Swedish clothing giant H&M has apologised after a swimwear campaign featuring a deeply tanned model was criticised by cancer groups. Despite initially defending the decision by claiming the model’s dark skin tone accentuated the bright colours of the bikini, the retailer has now backed down in the face of mounting pressure.
Speaking with The Local earlier in the week, a spokesperson for the company defended the ad. “The model in the swimwear campaign is called Isabeli Fontana and she is Brazilian, which means that she has a darker skin tone than most Europeans,” the representative said. However, this stance was reversed after a complaint the Swedish Cancer Society (Cancerfonden).
“The clothing giant is creating, not least among young people, a beauty ideal that is deadly,” Cancerfonden wrote in an opinion piece in the Dagens Nyheter (DN) newspaper. “Every year, more people die in Sweden [of skin cancer] than in traffic accidents, and the main cause is too much sunning.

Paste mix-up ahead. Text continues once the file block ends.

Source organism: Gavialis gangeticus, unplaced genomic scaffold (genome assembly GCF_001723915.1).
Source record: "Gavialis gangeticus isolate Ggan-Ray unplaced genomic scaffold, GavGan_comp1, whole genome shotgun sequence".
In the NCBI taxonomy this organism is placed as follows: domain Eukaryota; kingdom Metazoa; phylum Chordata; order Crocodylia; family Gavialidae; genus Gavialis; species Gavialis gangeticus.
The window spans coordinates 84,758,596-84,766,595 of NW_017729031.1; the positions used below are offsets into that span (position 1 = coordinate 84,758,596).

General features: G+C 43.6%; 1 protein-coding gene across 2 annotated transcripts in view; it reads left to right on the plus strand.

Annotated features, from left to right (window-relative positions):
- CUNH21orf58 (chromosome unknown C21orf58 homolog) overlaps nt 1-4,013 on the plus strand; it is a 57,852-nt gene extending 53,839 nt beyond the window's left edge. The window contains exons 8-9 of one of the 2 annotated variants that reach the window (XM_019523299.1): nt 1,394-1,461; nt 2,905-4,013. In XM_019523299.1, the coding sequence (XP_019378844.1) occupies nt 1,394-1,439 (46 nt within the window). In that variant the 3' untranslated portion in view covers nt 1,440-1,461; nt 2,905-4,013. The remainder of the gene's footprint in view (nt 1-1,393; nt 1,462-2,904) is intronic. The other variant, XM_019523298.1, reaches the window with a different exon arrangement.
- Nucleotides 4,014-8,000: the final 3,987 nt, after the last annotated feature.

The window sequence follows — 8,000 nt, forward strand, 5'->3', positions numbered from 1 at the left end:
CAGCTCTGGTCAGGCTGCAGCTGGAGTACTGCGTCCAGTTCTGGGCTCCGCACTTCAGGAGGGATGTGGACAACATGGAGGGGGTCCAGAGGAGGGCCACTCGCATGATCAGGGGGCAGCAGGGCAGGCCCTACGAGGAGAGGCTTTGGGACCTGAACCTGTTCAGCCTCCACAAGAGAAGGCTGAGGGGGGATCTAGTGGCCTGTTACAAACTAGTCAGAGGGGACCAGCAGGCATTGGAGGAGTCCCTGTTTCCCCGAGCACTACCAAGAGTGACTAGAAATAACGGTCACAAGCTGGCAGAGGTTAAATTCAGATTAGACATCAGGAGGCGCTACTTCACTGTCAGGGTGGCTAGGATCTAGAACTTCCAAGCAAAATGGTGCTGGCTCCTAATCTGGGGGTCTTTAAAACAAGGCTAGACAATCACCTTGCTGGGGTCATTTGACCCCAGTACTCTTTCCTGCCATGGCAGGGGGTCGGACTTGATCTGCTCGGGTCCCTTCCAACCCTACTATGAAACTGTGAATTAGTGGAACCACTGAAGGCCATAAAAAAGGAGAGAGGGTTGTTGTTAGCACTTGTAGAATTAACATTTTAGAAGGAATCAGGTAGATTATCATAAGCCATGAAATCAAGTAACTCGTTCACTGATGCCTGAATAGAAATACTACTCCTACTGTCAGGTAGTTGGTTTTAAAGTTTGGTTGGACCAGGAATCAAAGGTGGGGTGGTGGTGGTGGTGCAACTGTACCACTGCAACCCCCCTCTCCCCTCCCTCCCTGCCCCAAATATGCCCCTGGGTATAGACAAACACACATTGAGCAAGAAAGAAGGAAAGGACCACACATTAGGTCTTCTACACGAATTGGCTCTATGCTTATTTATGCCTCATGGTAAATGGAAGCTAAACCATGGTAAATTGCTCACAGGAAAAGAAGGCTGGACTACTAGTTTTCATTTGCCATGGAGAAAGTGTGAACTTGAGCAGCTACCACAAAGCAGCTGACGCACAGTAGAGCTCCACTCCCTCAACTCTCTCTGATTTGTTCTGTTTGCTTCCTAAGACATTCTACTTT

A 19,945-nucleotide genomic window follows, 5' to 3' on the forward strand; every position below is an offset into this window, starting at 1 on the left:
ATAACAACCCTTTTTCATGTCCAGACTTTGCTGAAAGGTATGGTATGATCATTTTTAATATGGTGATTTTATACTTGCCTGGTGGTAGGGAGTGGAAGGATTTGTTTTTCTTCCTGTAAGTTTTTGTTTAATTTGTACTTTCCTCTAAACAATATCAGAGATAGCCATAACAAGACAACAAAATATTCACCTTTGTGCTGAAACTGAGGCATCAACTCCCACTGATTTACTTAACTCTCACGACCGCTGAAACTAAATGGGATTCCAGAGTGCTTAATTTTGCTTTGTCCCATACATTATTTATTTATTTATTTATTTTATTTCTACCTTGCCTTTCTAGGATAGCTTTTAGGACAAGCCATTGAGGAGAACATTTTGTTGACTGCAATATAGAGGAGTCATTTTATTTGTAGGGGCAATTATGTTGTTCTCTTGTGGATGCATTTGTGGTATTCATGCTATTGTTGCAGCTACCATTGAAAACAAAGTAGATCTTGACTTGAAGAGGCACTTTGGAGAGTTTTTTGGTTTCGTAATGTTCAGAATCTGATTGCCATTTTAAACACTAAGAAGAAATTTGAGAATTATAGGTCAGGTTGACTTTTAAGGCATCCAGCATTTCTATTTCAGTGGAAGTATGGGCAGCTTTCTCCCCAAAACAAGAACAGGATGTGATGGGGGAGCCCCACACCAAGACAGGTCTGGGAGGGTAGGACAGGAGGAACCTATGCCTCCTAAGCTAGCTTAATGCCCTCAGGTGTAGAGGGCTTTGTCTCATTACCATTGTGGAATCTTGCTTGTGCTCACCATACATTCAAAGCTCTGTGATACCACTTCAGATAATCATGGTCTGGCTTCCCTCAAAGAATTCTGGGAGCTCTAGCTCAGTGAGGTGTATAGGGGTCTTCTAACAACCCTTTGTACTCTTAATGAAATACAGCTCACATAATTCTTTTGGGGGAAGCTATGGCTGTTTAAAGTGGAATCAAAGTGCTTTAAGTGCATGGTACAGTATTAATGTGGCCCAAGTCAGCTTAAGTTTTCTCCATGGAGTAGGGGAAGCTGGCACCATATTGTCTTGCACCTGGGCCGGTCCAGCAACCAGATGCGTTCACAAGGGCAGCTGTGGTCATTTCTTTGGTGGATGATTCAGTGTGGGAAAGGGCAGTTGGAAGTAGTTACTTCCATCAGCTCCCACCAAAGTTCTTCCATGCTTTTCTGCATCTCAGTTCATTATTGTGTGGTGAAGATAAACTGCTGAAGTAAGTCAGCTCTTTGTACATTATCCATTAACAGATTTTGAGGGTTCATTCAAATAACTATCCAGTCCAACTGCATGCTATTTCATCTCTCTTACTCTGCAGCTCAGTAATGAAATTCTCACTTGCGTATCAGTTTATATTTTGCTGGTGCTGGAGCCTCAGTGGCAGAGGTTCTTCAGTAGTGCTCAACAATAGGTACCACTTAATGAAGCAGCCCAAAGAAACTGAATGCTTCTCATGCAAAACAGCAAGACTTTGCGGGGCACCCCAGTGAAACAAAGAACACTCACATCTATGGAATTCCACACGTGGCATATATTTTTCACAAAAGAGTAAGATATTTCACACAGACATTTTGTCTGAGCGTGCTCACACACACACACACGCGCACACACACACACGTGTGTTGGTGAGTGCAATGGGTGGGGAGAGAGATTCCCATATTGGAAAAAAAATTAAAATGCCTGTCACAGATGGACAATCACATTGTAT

“Regardless of how the H&M model got her tan, through sunning or a computer programme, the effect is the same: H&M tells us we should be very tanned on the beach,” the charity continued. “It is sad to write this, but H&M will, through its latest advertising campaign, not only sell more bathing suits but also contribute to more people dying from skin cancer.”
Cancer awareness groups in Switzerland also spoke out against the campaign. “Many people, especially the young, will try to emulate this and will try to be just as brown, although with some skin types it is just not possible,” Dr Ralph Braun, from the Early Skin Cancer Centre at Zurich University Hospital, told online news site 20 Minuten.
“We are sorry if we have upset anyone with our latest swimwear campaign. It was not our intention to show off a specific ideal or to encourage dangerous behaviour, but was instead to show off our latest summer collection,” H&M said in an email to AFP. “We have taken note of the views and will continue to discuss this internally ahead of future campaigns,” it added.